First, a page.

Certain baseball rules are less rules of the sport and more laws of nature: It's 90 feet to first, there are nine innings in a game, etc. You don't really think about them, they just are. But in order to even have rules like that, someone, a long time ago, had to write them down.
Well, that person was Daniel "Doc" Adams, and his 1857 "Laws of Base Ball" just sold for $3.26 million at auction. According to The New York Times:
Adams wrote these rules, some of the earliest ever, as part of a convention of teams that got together to revise the Knickerbocker Club's rules -- a process not unlike the crafting of the laws of our country. He was a practicing doctor who, according to CBS, invented the shortstop position. And, it appears, he played a significant role in building the game that became MLB. While some of his original rules were slightly different than the 2016 Official Baseball Rules -- bats, for example, could be any length -- and there were a lot of twists along the way, we owe it to these pages for a lot of what we take as simple fact today.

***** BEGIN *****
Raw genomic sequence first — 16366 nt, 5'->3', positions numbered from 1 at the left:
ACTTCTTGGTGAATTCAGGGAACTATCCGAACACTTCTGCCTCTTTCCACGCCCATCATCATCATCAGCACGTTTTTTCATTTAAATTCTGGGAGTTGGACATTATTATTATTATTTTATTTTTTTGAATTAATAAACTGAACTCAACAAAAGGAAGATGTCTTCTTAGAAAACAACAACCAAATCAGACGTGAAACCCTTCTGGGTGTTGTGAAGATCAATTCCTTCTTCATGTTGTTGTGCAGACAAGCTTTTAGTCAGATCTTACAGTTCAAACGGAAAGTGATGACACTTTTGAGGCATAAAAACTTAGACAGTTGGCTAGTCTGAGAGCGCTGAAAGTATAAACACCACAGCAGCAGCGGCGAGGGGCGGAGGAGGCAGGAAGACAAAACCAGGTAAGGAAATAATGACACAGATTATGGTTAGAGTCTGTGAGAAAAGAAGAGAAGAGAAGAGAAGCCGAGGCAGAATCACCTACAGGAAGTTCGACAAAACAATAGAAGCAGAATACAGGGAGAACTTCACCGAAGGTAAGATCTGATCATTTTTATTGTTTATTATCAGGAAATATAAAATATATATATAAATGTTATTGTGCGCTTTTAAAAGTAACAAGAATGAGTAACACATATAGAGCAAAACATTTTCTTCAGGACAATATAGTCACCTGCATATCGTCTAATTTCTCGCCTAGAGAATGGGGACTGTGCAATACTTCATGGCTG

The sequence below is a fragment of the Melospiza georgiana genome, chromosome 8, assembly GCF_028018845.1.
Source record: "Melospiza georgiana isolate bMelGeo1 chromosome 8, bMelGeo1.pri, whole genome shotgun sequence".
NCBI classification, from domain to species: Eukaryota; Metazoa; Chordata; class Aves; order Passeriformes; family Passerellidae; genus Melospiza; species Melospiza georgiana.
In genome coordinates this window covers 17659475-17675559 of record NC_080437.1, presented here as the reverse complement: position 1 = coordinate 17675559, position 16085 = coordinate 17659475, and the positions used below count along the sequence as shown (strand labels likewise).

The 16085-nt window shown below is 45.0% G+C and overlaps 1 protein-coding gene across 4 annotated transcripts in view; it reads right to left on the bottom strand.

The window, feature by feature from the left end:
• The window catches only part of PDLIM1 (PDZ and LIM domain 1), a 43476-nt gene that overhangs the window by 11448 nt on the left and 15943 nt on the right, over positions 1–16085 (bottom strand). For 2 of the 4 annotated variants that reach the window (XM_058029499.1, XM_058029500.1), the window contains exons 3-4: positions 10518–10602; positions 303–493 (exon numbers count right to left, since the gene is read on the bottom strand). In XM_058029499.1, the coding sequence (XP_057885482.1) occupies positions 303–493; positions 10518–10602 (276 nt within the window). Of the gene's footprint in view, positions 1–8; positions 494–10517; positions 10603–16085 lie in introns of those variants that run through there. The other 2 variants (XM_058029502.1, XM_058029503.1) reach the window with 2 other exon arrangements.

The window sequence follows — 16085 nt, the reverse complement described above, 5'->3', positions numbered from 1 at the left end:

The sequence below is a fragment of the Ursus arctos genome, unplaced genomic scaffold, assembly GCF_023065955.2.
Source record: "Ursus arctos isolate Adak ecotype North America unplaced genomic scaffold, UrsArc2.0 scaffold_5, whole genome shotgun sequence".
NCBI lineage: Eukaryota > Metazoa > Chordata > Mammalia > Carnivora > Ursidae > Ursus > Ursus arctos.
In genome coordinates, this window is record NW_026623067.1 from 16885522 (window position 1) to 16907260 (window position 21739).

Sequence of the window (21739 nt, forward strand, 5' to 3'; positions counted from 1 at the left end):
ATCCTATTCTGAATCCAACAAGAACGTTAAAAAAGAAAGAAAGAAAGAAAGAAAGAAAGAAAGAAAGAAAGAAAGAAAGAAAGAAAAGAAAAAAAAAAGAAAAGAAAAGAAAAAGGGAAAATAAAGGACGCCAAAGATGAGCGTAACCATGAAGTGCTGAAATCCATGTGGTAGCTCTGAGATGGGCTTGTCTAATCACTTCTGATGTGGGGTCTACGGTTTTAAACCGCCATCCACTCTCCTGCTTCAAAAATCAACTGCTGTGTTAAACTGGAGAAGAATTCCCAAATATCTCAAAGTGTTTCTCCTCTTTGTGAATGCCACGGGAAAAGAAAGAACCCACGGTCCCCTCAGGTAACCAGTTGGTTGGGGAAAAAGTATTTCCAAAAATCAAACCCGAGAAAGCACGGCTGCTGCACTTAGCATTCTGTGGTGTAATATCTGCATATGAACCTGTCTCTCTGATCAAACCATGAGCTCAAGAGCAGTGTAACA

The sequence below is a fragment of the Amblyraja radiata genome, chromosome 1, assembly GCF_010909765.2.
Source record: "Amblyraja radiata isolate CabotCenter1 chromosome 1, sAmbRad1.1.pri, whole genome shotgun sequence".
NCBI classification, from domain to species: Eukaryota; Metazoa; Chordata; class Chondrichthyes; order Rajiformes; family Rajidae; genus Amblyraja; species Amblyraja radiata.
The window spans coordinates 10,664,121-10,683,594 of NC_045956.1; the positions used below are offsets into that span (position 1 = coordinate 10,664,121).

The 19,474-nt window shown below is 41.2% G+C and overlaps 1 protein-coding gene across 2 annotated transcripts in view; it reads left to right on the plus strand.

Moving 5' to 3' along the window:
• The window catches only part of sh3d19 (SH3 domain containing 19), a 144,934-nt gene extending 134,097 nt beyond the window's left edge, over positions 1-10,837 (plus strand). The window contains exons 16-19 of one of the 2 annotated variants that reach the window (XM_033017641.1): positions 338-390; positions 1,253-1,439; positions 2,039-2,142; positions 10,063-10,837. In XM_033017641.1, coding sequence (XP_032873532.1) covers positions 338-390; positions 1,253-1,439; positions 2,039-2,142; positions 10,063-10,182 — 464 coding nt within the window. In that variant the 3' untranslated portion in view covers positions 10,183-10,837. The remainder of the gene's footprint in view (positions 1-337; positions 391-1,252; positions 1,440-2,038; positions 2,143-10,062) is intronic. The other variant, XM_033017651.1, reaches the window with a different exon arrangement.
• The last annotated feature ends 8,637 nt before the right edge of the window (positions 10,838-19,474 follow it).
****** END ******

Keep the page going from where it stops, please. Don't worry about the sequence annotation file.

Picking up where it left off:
The hand-written pages were sold to an anonymous buyer during a two-week auction, and the $3.26 million winning bid makes them the third-most valuable piece of sports memorabilia ever sold, after a 1920 Babe Ruth jersey and James Naismith's Rules of Basketball. It's also not a bad return on investment, considering the seller originally bought the "Laws" back in 1999 for $12,650.